Pace said much of the energy is coming from conservative political action committees and wealthy donors, and adds that nonpartisans, centrists and liberal-leaning groups are only catching up.

In Houston's suburban Cypress-Fairbanks schools, political action committees spent tens of thousands of dollars to usher in conservatives, like Natalie Blasingame.

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Earlier in May, Blasingame, who prior to her 2021 election campaigned openly as a Christian who wished "to bring God back on campus," proposed eliminating and replacing chapters from state-approved science textbooks.

At the May 6 meeting of the Cypress-Fairbanks Independent School District board of trustees, Blasingame claimed, "An example is topics of depopulation, and an agenda out of United Nations in environmental science. There's a lot around in population, and also, you know, a perspective that humans are bad."

The board, which over the last two election cycles has shifted more partisan and more conservative, voted 6-to-1 to eliminate more than a dozen chapters.

Some critical parents say all the campaign cash produced a hostile takeover.

"[Blasingame] has stated publicly and in writing that she feels it is her calling by God to infiltrate the school system and bring the Christian, specifically the Christian religion and her specific beliefs, into our schools, and teach our children her personal beliefs that she feels called by God to do that," said Cypress-Fairbanks parent Aly Fitzpatrick.

Blasingame did not respond to our request for an interview, nor did the school board president, Scott Henry.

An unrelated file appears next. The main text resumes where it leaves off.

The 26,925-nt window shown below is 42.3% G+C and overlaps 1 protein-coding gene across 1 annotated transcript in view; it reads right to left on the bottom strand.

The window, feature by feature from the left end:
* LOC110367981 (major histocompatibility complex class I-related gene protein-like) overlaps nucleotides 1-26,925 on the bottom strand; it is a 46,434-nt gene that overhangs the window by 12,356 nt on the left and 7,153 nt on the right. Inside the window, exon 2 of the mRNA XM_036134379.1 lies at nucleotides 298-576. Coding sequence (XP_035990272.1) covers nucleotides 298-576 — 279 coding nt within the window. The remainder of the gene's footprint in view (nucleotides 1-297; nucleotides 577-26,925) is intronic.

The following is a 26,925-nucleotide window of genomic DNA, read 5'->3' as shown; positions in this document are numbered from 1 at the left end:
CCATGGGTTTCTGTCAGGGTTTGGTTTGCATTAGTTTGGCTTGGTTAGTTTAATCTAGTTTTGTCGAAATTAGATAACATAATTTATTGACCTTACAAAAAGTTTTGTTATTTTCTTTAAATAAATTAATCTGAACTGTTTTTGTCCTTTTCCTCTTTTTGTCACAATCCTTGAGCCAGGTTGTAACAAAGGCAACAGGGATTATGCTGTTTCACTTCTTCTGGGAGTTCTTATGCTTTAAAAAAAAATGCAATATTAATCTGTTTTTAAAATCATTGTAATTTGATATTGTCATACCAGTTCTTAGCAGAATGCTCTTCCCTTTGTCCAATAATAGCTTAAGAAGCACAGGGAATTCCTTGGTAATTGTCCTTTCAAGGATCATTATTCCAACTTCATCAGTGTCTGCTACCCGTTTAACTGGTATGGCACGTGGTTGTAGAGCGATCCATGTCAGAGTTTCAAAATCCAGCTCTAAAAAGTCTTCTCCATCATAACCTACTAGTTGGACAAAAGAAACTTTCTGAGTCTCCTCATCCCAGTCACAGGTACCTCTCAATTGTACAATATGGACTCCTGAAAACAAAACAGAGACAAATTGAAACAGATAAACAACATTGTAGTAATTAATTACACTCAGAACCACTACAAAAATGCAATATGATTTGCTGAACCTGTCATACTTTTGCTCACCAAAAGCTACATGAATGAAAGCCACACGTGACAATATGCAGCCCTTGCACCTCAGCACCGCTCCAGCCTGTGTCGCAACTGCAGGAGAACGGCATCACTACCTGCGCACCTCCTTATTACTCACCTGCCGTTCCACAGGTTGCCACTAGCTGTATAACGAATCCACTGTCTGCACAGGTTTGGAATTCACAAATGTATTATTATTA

Bryan Henry (no relation to Scott Henry) helps lead an opposition group called Cypress Families for Public Schools.The group is fiercely opposed to what they see as a religious-minded conservative takeover and a PAC-backed attempt to undermine faith in public schools. "They're now using those votes, to do things that are out of step with the history of public education, and I would say even the values of the community," Henry said.

Parent Jen Chenette, who regularly attends Cypress-Fairbanks board of trustees meetings, said the campaign finance records show a clear pattern.

"Those board members have their mouth wide open for all this money that's poured in," Chenette said, adding it's tilted the policy priorities toward anti-science, and is veering towards book bans.

Courtney Gore sees a broader strategy in hyper-nationalizing the politics in hyper-local campaigns. "And it all boils down to this push that I've seen across the state, not just here in Texas, but actually nationwide for school vouchers," Gore said.

The politicization of school boards in Texas dovetails with a yearslong fight the governor has waged to usher in school vouchers.

Texas campaign finance records show Abbott's political campaign got a $6 million contribution in December from Pennsylvania investor billionaire Jeff Yass, a big proponent of school vouchers.

Despite the political battle within her own state's GOP about vouchers, Gore said she remains a Christian conservative Republican who is a believer in public schools.